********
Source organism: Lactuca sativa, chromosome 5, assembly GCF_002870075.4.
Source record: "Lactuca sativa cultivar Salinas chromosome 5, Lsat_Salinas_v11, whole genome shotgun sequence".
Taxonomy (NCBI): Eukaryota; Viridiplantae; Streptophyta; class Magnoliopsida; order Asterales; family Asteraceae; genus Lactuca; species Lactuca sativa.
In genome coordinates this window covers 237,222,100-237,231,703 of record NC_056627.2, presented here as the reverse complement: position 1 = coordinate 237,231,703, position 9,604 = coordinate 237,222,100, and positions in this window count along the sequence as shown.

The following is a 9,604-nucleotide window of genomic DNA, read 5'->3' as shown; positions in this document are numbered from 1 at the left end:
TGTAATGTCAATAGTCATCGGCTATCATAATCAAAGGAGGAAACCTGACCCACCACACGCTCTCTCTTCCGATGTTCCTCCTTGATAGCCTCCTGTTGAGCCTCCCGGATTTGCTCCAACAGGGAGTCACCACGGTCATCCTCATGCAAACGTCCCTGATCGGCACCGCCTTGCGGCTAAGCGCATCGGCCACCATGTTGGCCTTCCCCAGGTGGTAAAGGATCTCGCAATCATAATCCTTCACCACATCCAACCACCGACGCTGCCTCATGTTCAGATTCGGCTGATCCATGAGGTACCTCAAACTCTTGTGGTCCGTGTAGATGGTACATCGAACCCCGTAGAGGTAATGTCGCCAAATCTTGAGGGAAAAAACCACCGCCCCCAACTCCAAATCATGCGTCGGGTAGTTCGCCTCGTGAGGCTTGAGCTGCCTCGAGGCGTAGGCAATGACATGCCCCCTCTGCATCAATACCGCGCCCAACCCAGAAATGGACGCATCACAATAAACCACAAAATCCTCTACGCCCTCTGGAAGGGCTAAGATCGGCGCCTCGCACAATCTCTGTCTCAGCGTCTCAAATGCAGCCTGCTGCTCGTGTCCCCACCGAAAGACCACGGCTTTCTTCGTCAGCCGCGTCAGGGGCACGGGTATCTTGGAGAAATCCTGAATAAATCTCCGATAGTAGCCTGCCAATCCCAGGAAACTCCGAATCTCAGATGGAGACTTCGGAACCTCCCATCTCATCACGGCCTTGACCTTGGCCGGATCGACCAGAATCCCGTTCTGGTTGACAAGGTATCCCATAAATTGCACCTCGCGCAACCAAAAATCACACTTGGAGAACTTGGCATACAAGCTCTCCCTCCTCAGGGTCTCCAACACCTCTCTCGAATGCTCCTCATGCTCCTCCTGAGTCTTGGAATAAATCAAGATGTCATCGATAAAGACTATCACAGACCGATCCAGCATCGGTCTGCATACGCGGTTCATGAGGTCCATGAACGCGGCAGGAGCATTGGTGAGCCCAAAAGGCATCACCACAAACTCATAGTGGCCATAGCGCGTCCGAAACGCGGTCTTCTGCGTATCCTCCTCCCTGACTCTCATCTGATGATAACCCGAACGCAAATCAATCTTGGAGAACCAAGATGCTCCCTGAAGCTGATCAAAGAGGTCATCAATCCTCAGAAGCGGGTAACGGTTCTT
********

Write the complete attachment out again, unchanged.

Source organism: Lactuca sativa, chromosome 5, assembly GCF_002870075.4.
Source record: "Lactuca sativa cultivar Salinas chromosome 5, Lsat_Salinas_v11, whole genome shotgun sequence".
Taxonomy (NCBI): Eukaryota; Viridiplantae; Streptophyta; class Magnoliopsida; order Asterales; family Asteraceae; genus Lactuca; species Lactuca sativa.
In genome coordinates this window covers 237,222,100-237,231,703 of record NC_056627.2, presented here as the reverse complement: position 1 = coordinate 237,231,703, position 9,604 = coordinate 237,222,100, and positions in this window count along the sequence as shown.

The following is a 9,604-nucleotide window of genomic DNA, read 5'->3' as shown; positions in this document are numbered from 1 at the left end:
TGTAATGTCAATAGTCATCGGCTATCATAATCAAAGGAGGAAACCTGACCCACCACACGCTCTCTCTTCCGATGTTCCTCCTTGATAGCCTCCTGTTGAGCCTCCCGGATTTGCTCCAACAGGGAGTCACCACGGTCATCCTCATGCAAACGTCCCTGATCGGCACCGCCTTGCGGCTAAGCGCATCGGCCACCATGTTGGCCTTCCCCAGGTGGTAAAGGATCTCGCAATCATAATCCTTCACCACATCCAACCACCGACGCTGCCTCATGTTCAGATTCGGCTGATCCATGAGGTACCTCAAACTCTTGTGGTCCGTGTAGATGGTACATCGAACCCCGTAGAGGTAATGTCGCCAAATCTTGAGGGAAAAAACCACCGCCCCCAACTCCAAATCATGCGTCGGGTAGTTCGCCTCGTGAGGCTTGAGCTGCCTCGAGGCGTAGGCAATGACATGCCCCCTCTGCATCAATACCGCGCCCAACCCAGAAATGGACGCATCACAATAAACCACAAAATCCTCTACGCCCTCTGGAAGGGCTAAGATCGGCGCCTCGCACAATCTCTGTCTCAGCGTCTCAAATGCAGCCTGCTGCTCGTGTCCCCACCGAAAGACCACGGCTTTCTTCGTCAGCCGCGTCAGGGGCACGGGTATCTTGGAGAAATCCTGAATAAATCTCCGATAGTAGCCTGCCAATCCCAGGAAACTCCGAATCTCAGATGGAGACTTCGGAACCTCCCATCTCATCACGGCCTTGACCTTGGCCGGATCGACCAGAATCCCGTTCTGGTTGACAAGGTATCCCATAAATTGCACCTCGCGCAACCAAAAATCACACTTGGAGAACTTGGCATACAAGCTCTCCCTCCTCAGGGTCTCCAACACCTCTCTCGAATGCTCCTCATGCTCCTCCTGAGTCTTGGAATAAATCAAGATGTCATCGATAAAGACTATCACAGACCGATCCAGCATCGGTCTGCATACGCGGTTCATGAGGTCCATGAACGCGGCAGGAGCATTGGTGAGCCCAAAAGGCATCACCACAAACTCATAGTGGCCATAGCGCGTCCGAAACGCGGTCTTCTGCGTATCCTCCTCCCTGACTCTCATCTGATGATAACCCGAACGCAAATCAATCTTGGAGAACCAAGATGCTCCCTGAAGCTGATCAAAGAGGTCATCAATCCTCAGAAGCGGGTAACGGTTCTT